Roush Review: A Mixed Bag of 'Romanoffs'
Any review of an ambitious project like The Romanoffs is bound to be incomplete—in part because I’ve only seen three of the eight chapters in this deluxe and loosely linked anthology, which tells its offbeat stories in wildly varying styles, genres and locales. The very thin thematic thread: Each episode, premiering weekly (after the first two) in a departure from typical Amazon procedure, features at least one character who may or may not be a descendant of the doomed Russian royals. (The family’s bloody massacre in 1918 is depicted in the title credits.)
But even if I’d seen more, to better assess how or if it works as a whole, I couldn’t say much more, given the baroquely secretive dictates of the creator-director, Mad Men wunderkind Matthew Weiner. A full page of spoiler alerts accompanies the screeners—some obvious, others arcane to the point of opaqueness.
I can at least guarantee that if stargazing is your thing, you’re in luck, as Weiner has assembled a global galaxy of remarkable talent, including international luminaries (Isabelle Huppert and Marthe Keller, both in fine form) and such Mad Men veterans as Christina Hendricks, John Slattery and Jay R. Ferguson.
The result, from what I’ve seen, is extremely well acted and luxuriantly produced, though something of a grand but ineffectual folly, an opulent enterprise often eliciting little more than a head-scratching “Is that all there is?” after these overlong, indulgent vignettes. (The first three clock in at around 90 swollen minutes each.)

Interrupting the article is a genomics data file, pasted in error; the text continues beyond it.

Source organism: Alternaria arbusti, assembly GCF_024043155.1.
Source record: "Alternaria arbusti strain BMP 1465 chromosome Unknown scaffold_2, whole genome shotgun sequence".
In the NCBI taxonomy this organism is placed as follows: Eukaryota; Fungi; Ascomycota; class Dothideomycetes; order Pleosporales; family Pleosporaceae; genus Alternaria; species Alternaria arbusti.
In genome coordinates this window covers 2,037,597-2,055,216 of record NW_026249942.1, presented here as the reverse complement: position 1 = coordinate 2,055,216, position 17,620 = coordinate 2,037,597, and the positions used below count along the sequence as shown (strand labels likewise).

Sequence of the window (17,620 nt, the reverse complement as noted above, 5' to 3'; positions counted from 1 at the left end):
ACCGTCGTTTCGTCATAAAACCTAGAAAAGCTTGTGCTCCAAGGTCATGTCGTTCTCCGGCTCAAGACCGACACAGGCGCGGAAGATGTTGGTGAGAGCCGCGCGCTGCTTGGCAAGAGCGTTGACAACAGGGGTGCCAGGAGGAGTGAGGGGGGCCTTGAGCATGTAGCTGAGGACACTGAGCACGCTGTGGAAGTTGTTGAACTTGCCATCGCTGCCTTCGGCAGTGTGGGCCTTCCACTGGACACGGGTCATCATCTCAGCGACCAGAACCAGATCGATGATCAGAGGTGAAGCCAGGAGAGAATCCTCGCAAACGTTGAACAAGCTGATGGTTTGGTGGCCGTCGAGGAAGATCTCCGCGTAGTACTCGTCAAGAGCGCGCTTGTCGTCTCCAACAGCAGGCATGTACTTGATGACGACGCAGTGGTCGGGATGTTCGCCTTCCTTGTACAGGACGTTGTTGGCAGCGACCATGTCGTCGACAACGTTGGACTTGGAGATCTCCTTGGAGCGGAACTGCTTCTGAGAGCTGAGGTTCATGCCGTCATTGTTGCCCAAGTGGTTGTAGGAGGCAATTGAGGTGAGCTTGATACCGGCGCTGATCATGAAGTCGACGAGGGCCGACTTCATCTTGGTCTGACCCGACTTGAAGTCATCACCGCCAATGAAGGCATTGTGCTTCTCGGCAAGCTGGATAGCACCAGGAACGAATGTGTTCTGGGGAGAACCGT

The tone shifts gears from a trite tale of marital stagnation and temptation from the John Cheever playbook (“The Royal We,” with Corey Stoll, Kerry Bishé and Noah Wyle) to a more successful attempt to evoke The Twilight Zone’s Rod Serling in the surreal and disorienting “House of Special Purpose" (streaming Oct. 19). That episode, the best of the three, features Hendricks as a glamorous replacement actress awkwardly thrust into a fictional—and by the looks of it, awful—Romanov miniseries, helmed by a perversely manipulative director (Huppert) who blurs the line between reality and fantasy.
The cosmopolitan feel of The Romanoffs, shot in seven countries with multiple languages (many subtitled), is most apparent in the opening installment, “The Violet Hour.” Set in contemporary Paris, it may induce severe apartment envy as the camera glides through the rooms occupied by an aging, imperious and bigoted dowager (Keller), whose American nephew (Aaron Eckhart) tends to her whims while awaiting his inheritance. The arrival of a Muslim caregiver (Ines Melab) upsets the uneasy balance in this fractious family dynamic, though describing what happens as dramatic may be an overstatement.
Keller's ruminations on the tragic Romanov heritage reveal a poignant longing for connection to a legendary past. I only wish Weiner’s modern-day fables had as much power.
The Romanoffs, Fridays, Amazon Prime Video